Relaxing stay-at-home social and business policies will be accompanied by increases in the infection rate, and the race for a vaccine will lose its value to big Pharma almost with each passing day. Those are the main findings by two economists from Washington University in St. Louis and another from the Federal Reserve Bank in St. Louis, who investigated the properties of the optimal lockdown policy.
“This new study shows that the extinction crisis is even worse than realized,” said Jonathan Losos, the William H. Danforth Distinguished University Professor and professor of biology in Arts & Sciences at Washington University in St. Louis and director of the Living Earth Collaborative.
Researchers at Washington University in St. Louis and the National Institutes of Health (NIH) have found that genes that confer the power to destroy tetracyclines are widespread in bacteria that live in the soil and on people.
The Dixit lab at Washington University in St. Louis, which in a study published in 2018 found molecular brakemen that keep the Arabidopsis Fragile Fiber 1 (FRA1) motor protein in check, uncovered in continuing research that FRA1 cinches its track in place through cellulose synthase-microtubule uncoupling proteins.
William Acree, associate professor of Spanish in Arts & Sciences, has won a Best Book Award from the 19th Century Section of the Latin American Studies Association (LASA). The award was announced May15, in conjunction with LASA’s 2020 International Congress.
In a society that is increasingly diverse yet less tolerant, how can Christians live faithfully while respecting those whose beliefs are radically different? A Washington University in St. Louis scholar says before we can find common ground with others, we must start by acknowledging and being comfortable with our own beliefs that make us different.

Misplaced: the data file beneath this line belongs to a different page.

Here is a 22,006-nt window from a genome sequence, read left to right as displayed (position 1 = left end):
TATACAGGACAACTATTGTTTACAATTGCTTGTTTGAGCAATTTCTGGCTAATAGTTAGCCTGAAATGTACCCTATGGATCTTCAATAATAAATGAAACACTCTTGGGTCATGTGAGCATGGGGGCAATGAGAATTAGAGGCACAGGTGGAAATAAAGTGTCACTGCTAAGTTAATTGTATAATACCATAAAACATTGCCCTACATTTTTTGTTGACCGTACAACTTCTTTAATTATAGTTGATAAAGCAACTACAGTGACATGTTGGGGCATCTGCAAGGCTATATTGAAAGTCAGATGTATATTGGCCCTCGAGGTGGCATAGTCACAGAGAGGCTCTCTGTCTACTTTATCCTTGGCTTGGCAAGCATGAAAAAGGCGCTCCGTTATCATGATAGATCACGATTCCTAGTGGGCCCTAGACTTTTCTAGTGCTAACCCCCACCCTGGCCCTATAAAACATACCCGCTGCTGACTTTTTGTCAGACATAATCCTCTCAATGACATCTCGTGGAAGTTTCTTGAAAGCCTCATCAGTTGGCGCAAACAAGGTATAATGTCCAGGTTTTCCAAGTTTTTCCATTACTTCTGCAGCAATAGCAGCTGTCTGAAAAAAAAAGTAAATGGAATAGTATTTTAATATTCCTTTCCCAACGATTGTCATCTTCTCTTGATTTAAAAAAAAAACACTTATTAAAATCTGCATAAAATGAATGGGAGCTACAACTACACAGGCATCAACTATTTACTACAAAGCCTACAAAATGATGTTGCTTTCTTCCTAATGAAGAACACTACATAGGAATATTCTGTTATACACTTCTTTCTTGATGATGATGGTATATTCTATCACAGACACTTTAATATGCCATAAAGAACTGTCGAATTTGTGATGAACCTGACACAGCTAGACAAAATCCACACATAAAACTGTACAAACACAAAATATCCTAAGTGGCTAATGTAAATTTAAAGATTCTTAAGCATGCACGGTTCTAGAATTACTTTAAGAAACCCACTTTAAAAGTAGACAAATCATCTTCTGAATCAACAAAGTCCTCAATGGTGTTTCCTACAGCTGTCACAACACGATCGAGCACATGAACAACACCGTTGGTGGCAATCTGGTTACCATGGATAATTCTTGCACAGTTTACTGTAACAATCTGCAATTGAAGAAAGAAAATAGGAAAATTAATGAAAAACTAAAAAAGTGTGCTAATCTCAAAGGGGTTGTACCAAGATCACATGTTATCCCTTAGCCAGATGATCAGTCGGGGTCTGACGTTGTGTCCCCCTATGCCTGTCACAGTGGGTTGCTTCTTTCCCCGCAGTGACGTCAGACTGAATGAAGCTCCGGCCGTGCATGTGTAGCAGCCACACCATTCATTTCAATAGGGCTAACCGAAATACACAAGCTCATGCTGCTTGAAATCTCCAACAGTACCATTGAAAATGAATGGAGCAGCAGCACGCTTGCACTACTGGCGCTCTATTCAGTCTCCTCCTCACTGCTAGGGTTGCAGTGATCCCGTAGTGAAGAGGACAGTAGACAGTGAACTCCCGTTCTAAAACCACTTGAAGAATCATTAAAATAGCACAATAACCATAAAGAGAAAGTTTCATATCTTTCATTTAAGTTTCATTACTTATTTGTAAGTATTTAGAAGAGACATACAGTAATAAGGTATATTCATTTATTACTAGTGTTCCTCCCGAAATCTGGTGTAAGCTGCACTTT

Michael L. Gross, professor of chemistry in Arts & Sciences and of immunology and internal medicine in the School of Medicine at Washington University in St. Louis, has received this year’s John B. Fenn Award for a Distinguished Contribution in Mass Spectrometry.
Washington University scientists will receive $13.7 million in additional funding for ongoing research into adolescent brain development. Their work is part of the largest long-term study of brain development ever conducted in the United States.
Sophia Hayes, professor of chemistry in Arts & Sciences at Washington University in St. Louis, has been named a 5 Sigma Physicist by the American Physical Society for her outstanding science advocacy.
If history is any indication, the economic fallout and increased political demands caused by the coronavirus could pressure government leaders into building a new safety net for lower income groups, suggests new research from Washington University in St. Louis.